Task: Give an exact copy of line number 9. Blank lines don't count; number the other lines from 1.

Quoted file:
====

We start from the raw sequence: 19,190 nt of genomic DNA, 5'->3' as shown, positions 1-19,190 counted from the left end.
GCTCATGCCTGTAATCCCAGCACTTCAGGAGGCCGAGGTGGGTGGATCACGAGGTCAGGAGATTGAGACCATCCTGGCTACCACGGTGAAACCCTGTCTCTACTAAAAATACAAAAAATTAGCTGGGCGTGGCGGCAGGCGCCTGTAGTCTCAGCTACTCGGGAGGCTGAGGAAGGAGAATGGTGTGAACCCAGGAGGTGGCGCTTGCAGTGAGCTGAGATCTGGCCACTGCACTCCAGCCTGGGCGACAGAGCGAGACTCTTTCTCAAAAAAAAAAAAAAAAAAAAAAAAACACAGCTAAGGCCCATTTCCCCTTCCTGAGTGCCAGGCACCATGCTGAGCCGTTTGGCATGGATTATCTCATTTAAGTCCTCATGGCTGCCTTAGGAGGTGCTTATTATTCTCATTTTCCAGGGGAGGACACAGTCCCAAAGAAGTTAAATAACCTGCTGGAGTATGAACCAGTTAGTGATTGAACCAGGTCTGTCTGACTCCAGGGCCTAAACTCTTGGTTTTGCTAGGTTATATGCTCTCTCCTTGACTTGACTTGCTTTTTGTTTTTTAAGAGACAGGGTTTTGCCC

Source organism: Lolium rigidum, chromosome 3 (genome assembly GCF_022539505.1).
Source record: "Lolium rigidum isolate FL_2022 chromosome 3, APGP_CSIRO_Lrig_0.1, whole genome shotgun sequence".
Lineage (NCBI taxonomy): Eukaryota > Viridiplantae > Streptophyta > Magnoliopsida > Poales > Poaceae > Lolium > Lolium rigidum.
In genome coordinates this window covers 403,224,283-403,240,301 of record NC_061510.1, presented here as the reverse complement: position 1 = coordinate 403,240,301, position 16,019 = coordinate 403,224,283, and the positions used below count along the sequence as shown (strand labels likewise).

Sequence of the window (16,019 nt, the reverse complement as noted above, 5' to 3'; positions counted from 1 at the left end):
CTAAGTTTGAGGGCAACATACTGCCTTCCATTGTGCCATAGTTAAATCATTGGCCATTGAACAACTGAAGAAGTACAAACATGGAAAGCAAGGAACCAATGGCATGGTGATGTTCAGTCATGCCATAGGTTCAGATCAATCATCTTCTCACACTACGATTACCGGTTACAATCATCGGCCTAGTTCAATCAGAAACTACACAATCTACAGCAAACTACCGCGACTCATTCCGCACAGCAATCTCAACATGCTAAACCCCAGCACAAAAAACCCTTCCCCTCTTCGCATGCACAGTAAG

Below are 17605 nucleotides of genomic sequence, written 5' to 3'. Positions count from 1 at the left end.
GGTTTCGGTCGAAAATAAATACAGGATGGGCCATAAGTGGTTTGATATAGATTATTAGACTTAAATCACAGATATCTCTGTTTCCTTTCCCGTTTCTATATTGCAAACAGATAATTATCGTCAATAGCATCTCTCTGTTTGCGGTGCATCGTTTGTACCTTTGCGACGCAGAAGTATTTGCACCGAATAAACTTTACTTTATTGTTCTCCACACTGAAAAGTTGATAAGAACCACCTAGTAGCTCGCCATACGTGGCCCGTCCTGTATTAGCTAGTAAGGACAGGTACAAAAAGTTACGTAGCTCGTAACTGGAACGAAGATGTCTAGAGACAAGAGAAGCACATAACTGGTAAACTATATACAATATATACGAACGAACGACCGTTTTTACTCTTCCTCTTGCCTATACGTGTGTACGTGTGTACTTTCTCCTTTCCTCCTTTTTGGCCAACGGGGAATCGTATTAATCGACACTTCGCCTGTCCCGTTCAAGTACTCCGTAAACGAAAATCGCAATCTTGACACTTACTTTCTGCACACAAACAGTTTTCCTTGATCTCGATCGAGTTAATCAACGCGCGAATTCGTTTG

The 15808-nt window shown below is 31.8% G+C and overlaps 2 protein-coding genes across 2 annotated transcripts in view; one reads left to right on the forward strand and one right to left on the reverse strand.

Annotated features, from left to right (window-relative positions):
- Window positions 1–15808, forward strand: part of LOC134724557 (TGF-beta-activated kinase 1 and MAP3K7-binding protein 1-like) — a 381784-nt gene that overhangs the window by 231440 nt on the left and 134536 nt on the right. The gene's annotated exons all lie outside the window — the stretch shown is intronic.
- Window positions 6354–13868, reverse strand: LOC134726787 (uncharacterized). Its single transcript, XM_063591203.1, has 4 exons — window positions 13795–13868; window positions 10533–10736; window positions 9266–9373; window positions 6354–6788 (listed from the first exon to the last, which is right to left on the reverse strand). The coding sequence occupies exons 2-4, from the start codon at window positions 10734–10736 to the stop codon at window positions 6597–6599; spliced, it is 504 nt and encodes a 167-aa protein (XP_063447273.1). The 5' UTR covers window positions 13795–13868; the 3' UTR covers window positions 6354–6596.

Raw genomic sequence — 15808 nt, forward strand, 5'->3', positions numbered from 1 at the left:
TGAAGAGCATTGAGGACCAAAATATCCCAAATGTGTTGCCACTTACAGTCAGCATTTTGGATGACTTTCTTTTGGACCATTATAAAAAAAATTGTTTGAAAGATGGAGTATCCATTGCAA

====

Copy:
Below are 17605 nucleotides of genomic sequence, written 5' to 3'. Positions count from 1 at the left end.